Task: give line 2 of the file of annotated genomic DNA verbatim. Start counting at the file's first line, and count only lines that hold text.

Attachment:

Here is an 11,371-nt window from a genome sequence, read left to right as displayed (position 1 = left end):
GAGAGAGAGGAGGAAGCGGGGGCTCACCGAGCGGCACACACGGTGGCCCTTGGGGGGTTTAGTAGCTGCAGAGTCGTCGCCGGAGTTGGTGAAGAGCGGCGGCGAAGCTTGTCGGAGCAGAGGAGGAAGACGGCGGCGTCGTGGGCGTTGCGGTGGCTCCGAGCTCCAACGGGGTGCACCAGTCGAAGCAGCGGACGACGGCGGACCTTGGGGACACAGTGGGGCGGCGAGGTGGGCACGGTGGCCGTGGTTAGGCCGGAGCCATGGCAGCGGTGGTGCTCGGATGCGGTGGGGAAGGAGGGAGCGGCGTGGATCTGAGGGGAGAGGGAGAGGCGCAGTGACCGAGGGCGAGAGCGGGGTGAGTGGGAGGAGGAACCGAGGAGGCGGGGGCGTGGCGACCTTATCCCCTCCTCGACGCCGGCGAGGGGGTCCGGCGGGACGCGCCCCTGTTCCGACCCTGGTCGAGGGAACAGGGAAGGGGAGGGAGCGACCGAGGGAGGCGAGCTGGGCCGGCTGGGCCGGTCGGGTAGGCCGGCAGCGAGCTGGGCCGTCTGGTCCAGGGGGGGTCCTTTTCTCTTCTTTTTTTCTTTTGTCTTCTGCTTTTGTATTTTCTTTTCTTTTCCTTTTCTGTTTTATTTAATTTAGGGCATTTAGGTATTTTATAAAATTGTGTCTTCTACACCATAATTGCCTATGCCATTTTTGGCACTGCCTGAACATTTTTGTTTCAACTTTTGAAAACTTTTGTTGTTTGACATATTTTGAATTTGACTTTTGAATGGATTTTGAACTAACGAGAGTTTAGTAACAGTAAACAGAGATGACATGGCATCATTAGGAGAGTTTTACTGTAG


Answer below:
GAGAGAGAGGAGGAAGCGGGGGCTCACCGAGCGGCACACACGGTGGCCCTTGGGGGGTTTAGTAGCTGCAGAGTCGTCGCCGGAGTTGGTGAAGAGCGGCGGCGAAGCTTGTCGGAGCAGAGGAGGAAGACGGCGGCGTCGTGGGCGTTGCGGTGGCTCCGAGCTCCAACGGGGTGCACCAGTCGAAGCAGCGGACGACGGCGGACCTTGGGGACACAGTGGGGCGGCGAGGTGGGCACGGTGGCCGTGGTTAGGCCGGAGCCATGGCAGCGGTGGTGCTCGGATGCGGTGGGGAAGGAGGGAGCGGCGTGGATCTGAGGGGAGAGGGAGAGGCGCAGTGACCGAGGGCGAGAGCGGGGTGAGTGGGAGGAGGAACCGAGGAGGCGGGGGCGTGGCGACCTTATCCCCTCCTCGACGCCGGCGAGGGGGTCCGGCGGGACGCGCCCCTGTTCCGACCCTGGTCGAGGGAACAGGGAAGGGGAGGGAGCGACCGAGGGAGGCGAGCTGGGCCGGCTGGGCCGGTCGGGTAGGCCGGCAGCGAGCTGGGCCGTCTGGTCCAGGGGGGGTCCTTTTCTCTTCTTTTTTTCTTTTGTCTTCTGCTTTTGTATTTTCTTTTCTTTTCCTTTTCTGTTTTATTTAATTTAGGGCATTTAGGTATTTTATAAAATTGTGTCTTCTACACCATAATTGCCTATGCCATTTTTGGCACTGCCTGAACATTTTTGTTTCAACTTTTGAAAACTTTTGTTGTTTGACATATTTTGAATTTGACTTTTGAATGGATTTTGAACTAACGAGAGTTTAGTAACAGTAAACAGAGATGACATGGCATCATTAGGAGAGTTTTACTGTAG